Chancellor in crisis talks on tech bank meltdown: Ministers and officials scramble to find a buyer as Silicon Valley Bank’s UK arm is shut down
- Collapse of SVB’s US parent largest bank failure since the 2008 financial crisis
- British arm set for insolvency unless there are significant new developments
- Officials at BoE scrambling to find buyer in order to minimise disruption
Britain’s tech industry is locked in crisis talks with the Government after the Bank of England said it intends to put the UK arm of American lender Silicon Valley Bank (SVB) into insolvency.
The sudden collapse of SVB’s US parent sent shockwaves through global markets as it became the largest bank failure since the 2008 financial crisis.
SVB’s British arm will be put into insolvency by the Bank of England from this evening unless there are significant new developments. Officials at the Bank are scrambling to find a buyer in order to minimise disruption to business customers and the risks to the financial system.
Chancellor Jeremy Hunt spoke to Bank governor Andrew Bailey yesterday and agreed to work to find a solution.
Andrew Griffith MP, Economic Secretary to the Treasury, held a round table with firms yesterday afternoon.
Signing off: The sudden collapse of SVB’s US parent sent shockwaves through global markets
Founded in 1982, SVB was the biggest bank in Silicon Valley and specialised in lending to start-up tech firms. Plans for SVB’s UK insolvency would trigger a compensation scheme that pays out up to £85,000 of customers’ deposits or £170,000 for joint accounts. Crucially, it has no personal savers or borrowers.
In its statement, the Bank said SVB had a ‘limited presence’ in the UK and ‘no critical functions supporting the financial system.’ But the speed of its downfall, confirmed by its UK chief executive Erin Platts in a message on its website, sparked alarm in the UK’s close-knit tech community.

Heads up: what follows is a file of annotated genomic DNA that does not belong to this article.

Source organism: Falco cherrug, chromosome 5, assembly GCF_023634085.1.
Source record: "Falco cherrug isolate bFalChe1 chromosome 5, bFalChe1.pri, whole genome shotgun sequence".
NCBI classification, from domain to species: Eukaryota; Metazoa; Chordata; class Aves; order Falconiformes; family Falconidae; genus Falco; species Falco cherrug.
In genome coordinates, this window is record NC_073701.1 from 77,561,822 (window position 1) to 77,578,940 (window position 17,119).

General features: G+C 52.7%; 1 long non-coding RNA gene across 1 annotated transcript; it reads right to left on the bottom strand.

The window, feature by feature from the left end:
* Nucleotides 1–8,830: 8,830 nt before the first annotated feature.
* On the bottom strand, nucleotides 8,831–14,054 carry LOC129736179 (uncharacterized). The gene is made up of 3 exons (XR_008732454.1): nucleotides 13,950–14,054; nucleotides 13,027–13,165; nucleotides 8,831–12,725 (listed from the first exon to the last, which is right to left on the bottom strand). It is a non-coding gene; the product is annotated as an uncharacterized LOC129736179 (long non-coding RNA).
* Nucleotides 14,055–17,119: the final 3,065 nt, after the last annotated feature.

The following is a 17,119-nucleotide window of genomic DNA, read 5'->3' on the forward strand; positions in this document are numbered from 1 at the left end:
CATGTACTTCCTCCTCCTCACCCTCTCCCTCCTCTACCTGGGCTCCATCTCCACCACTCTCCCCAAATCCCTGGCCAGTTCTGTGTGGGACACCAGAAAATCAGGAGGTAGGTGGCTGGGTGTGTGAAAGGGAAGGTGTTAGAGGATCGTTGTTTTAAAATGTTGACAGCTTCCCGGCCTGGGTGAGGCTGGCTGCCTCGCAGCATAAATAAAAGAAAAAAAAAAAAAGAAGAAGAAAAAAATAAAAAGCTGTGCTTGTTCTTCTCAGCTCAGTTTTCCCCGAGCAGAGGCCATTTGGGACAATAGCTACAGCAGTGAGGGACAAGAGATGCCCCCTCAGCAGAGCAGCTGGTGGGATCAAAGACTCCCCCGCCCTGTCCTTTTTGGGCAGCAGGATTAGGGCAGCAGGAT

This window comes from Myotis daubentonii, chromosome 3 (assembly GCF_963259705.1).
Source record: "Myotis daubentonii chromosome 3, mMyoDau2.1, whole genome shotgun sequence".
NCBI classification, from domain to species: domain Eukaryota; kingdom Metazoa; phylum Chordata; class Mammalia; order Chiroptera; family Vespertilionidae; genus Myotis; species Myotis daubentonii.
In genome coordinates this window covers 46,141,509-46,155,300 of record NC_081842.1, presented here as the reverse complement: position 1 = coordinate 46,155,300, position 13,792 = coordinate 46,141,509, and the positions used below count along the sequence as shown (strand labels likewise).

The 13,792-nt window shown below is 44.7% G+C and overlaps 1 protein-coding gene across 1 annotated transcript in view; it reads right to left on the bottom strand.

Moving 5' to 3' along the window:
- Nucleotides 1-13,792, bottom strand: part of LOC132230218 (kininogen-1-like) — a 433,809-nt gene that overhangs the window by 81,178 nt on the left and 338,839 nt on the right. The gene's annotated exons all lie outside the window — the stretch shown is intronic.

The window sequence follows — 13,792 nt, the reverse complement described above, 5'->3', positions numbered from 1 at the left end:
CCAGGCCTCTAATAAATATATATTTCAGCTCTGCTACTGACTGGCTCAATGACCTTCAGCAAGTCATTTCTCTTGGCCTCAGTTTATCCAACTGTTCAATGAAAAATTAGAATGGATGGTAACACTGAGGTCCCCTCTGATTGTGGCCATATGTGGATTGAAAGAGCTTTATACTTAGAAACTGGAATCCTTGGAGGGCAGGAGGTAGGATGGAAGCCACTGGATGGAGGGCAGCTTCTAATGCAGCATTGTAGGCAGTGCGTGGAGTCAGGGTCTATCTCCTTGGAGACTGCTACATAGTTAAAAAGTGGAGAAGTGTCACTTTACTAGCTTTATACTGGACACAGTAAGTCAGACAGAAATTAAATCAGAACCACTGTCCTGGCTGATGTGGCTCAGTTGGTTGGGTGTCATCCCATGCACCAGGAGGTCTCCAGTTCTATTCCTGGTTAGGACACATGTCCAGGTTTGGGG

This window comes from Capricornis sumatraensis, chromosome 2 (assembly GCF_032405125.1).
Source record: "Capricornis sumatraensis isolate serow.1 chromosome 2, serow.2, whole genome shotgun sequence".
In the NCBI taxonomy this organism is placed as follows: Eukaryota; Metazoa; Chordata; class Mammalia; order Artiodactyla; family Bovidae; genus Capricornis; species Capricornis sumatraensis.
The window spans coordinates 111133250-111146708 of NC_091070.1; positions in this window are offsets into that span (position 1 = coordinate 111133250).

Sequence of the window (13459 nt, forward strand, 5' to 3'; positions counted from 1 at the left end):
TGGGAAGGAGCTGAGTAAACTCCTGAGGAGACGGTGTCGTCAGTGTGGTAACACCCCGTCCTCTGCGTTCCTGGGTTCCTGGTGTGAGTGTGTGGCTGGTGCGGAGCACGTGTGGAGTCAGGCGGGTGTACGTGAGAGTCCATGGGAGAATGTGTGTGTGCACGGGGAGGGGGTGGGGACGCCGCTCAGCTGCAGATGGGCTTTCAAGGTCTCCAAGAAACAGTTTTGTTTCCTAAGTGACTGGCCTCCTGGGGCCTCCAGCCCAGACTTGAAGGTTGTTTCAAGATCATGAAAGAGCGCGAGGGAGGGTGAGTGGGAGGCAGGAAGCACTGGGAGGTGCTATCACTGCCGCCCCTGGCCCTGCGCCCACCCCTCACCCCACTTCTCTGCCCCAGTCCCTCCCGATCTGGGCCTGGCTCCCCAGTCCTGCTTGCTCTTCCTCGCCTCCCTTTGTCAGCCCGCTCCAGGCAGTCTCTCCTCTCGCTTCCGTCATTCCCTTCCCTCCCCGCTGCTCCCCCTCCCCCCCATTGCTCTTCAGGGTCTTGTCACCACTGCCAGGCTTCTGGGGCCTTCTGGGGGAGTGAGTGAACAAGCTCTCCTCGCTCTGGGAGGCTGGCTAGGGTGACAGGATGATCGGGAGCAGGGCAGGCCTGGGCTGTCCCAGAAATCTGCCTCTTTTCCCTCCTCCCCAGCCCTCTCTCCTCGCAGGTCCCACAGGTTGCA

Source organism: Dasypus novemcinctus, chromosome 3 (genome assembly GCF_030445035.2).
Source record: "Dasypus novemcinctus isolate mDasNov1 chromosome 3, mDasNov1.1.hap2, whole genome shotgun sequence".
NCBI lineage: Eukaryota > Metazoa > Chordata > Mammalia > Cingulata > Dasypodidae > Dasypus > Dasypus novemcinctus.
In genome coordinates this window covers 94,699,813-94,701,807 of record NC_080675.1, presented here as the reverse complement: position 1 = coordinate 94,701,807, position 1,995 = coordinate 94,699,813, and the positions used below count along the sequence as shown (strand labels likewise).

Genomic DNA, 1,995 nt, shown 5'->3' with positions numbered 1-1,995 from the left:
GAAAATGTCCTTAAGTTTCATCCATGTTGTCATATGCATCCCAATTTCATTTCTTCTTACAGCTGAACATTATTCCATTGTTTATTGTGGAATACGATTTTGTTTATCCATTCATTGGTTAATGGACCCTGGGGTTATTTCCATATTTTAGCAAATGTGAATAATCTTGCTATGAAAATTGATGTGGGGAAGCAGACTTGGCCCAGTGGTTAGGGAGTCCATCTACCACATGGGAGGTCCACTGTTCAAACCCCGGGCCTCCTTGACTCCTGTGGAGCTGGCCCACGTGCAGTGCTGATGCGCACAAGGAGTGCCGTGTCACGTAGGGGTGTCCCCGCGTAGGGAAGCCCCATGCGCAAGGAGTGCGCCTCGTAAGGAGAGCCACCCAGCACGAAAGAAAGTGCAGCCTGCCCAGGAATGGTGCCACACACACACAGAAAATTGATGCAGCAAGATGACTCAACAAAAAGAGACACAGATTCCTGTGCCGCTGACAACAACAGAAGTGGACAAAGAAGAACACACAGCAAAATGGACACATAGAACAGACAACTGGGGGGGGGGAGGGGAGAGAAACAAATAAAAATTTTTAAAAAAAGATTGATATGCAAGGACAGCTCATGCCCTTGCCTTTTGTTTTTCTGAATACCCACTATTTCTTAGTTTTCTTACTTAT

Some 210 representatives of firms employing 10,000 people signed an open letter to the Treasury last night claiming that SVB’s implosion posed an ‘existential threat’ to the UK tech sector. It said ‘the majority of the most exciting and dynamic tech businesses bank with SVB’ and added that some were running numbers to see if they were already technically insolvent.
Joe Healey, chief executive of fledgling biotech firm NanoSyrinx, said the firm has £3.5 million in the bank that it can’t access. He added: ‘At the moment we don’t even have enough money in the company to wind up in an orderly fashion if that’s what we needed to do.
‘We had access to the SVB website on Friday but it’s now fully locked down.’
Russ Shaw, founder of industry group Tech London Advocates, said: ‘The Treasury must be looking at this and saying we don’t want to lose a generation of start-ups.’
Around 3 million Britons work in the tech sector, which raised £24 billion in funding last year.
It is understood Treasury officials have been contacting firms affected. They are believed to be asking them to provide details on loans and deposits at the bank and whether they have access to other UK lenders.
A Treasury spokesman said: ‘We are working with the Bank of England to ensure that Silicon Valley Bank UK’s failure is managed smoothly, and that any disruption is minimised.’ He added that the situation at SVB did not have implications for other UK banks and that the system is ‘strong and resilient’.
Talks: Erin Platts, SVB’s UK chief executive
There are hopes this weekend that a larger bank will take over the UK subsidiary, which has backed well-known tech firms including PensionBee and Trustpilot, in a rescue deal. Potential buyers include Bank of London, according to Sky News.
Sources suggested that the government-backed British Business Bank (BBB), which supports economic development, might step in. BBB said it ‘will continue to assess the situation.’
One senior banker suggested US venture capital firm Bessemer Partners as a possible buyer.
Experts believe the risks of further bank failures are low because the US parent company had a distinctive business model, with very large amounts of government bonds on its balance sheet, which made it vulnerable to rising interest rates.
It went to the wall on Friday after it was forced to sell bonds at a £1.5 billion loss when customers wanted their money out.